Popular and beautiful Fanny Trellis is forced into a loveless marriage with an older man, Jewish banker Job Skeffington, in order to save her beloved brother Trippy from an embezzlement charge, and predictable complications result.
When lovely and virtuous governess Henriette Deluzy comes to educate the children of the debonair Duc de Praslin, a royal subject to King Louis-Philippe and the husband of the volatile and ... See full summary »
The ruthless, moneyed Hubbard clan lives in, and poisons, their part of the deep South at the turn of the 20th century. Regina Giddons née Hubbard has her daughter under her thumb. Mrs. Giddons is estranged from her husband, who is convalescing in Baltimore and suffers from a terminal illness. But she needs him home, and will manipulate her daughter to help bring him back. She has a sneaky business deal that she's cooking up with her two elder brothers, Oscar and Ben. Oscar has a flighty, unhappy wife and a dishonest worm of a son. Will the daughter have to marry this contemptible cousin? Who will she grow up to be - her mother or her aunt? Or can she escape the fate of both? Written by
Like a fine locomotive, this film picks up steam with each passing scene. Each building upon the next, gaining speed until it culminates in a cinematic masterpiece, and the expression "Betty Davis Eyes" is born!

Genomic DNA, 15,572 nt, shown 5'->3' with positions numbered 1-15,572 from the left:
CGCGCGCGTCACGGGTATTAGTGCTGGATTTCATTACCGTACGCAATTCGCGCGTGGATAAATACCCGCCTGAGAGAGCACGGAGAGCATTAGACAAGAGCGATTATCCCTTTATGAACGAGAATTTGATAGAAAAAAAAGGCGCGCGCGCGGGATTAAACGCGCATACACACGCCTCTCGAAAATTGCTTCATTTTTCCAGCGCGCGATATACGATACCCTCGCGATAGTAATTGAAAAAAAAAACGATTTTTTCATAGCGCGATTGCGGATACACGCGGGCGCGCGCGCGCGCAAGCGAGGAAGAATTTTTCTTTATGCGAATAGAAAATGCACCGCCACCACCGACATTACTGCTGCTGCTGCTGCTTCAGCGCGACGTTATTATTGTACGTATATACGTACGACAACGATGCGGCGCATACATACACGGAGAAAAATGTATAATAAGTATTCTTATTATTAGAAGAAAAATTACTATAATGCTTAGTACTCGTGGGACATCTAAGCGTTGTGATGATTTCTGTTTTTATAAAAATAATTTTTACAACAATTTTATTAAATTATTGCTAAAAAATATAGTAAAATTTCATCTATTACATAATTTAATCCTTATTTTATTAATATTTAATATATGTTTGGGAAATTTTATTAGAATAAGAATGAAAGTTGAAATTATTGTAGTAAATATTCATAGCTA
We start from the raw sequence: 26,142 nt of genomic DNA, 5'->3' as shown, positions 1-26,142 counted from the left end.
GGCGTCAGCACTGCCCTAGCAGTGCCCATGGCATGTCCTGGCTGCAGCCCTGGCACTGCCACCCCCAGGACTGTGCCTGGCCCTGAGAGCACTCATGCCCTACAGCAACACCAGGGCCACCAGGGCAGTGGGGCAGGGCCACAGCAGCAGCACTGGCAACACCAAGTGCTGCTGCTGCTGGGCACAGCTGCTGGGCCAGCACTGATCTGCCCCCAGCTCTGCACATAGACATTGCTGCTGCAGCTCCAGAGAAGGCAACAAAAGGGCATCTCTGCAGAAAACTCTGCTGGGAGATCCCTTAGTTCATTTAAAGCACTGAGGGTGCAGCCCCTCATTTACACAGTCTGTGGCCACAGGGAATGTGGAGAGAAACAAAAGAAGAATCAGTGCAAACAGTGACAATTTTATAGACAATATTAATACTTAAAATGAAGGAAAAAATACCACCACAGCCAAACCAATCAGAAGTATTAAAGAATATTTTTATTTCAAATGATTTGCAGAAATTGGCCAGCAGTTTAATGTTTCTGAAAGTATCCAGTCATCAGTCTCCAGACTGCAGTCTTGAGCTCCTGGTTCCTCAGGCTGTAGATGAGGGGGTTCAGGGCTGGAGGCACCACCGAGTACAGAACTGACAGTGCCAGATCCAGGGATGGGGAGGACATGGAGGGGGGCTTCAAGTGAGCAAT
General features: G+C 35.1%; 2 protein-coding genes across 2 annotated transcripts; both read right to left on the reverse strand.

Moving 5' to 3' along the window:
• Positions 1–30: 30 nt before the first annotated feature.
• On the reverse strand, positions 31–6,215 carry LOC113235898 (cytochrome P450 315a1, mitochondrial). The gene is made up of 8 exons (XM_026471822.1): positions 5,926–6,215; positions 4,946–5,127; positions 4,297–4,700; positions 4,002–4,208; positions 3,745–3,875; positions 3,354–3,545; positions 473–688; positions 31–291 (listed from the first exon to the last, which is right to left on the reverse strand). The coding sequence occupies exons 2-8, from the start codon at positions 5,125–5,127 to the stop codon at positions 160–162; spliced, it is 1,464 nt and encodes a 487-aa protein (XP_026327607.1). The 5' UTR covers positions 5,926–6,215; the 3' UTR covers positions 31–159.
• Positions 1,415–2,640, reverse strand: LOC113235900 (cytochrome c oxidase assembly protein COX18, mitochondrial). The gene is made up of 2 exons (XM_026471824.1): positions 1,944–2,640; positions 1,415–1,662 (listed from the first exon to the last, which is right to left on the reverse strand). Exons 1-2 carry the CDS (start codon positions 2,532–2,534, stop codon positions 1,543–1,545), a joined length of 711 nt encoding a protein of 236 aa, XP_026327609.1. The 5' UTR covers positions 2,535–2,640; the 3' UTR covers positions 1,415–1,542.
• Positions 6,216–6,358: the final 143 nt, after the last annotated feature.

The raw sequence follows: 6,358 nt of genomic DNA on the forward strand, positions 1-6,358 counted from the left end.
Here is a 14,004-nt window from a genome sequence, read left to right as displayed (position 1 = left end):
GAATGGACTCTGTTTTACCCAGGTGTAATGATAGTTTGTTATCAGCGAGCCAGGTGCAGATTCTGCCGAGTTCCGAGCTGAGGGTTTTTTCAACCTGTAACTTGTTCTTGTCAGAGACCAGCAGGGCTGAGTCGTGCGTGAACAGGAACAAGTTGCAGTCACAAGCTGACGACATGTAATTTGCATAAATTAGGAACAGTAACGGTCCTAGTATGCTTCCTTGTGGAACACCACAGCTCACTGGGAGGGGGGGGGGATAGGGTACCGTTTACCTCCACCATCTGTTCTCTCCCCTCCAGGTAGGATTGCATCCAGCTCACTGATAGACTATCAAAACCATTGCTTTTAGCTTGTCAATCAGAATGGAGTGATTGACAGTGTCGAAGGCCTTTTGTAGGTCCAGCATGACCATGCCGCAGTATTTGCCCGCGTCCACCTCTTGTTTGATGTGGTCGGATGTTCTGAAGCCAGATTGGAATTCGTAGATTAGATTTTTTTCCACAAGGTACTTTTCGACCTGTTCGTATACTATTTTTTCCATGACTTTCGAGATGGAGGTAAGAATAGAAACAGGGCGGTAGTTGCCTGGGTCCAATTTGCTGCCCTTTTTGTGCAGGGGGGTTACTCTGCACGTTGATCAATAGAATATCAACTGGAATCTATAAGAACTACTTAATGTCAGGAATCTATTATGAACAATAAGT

Not having seen the entire movie until recently, I knew about the "staircase" scene, and everyone knows which one I'm referring to, my heart raced as I kept waiting for it to happen. It's a superb, disturbing moment, with Bette giving a look that could turn Medusa to stone!
Theresa Wright has long been a favorite of mine. Some people have said her character was too nice and sweet. Perhaps, but Xan was probably supposed to be around the age of 16, but she holds her own against Bette. Patricia Collinge was incredible, giving a controlled yet brittle performance of an abused wife who turns to alcohol. In fact the entire ensemble works so well together that there is no weak link in the production.
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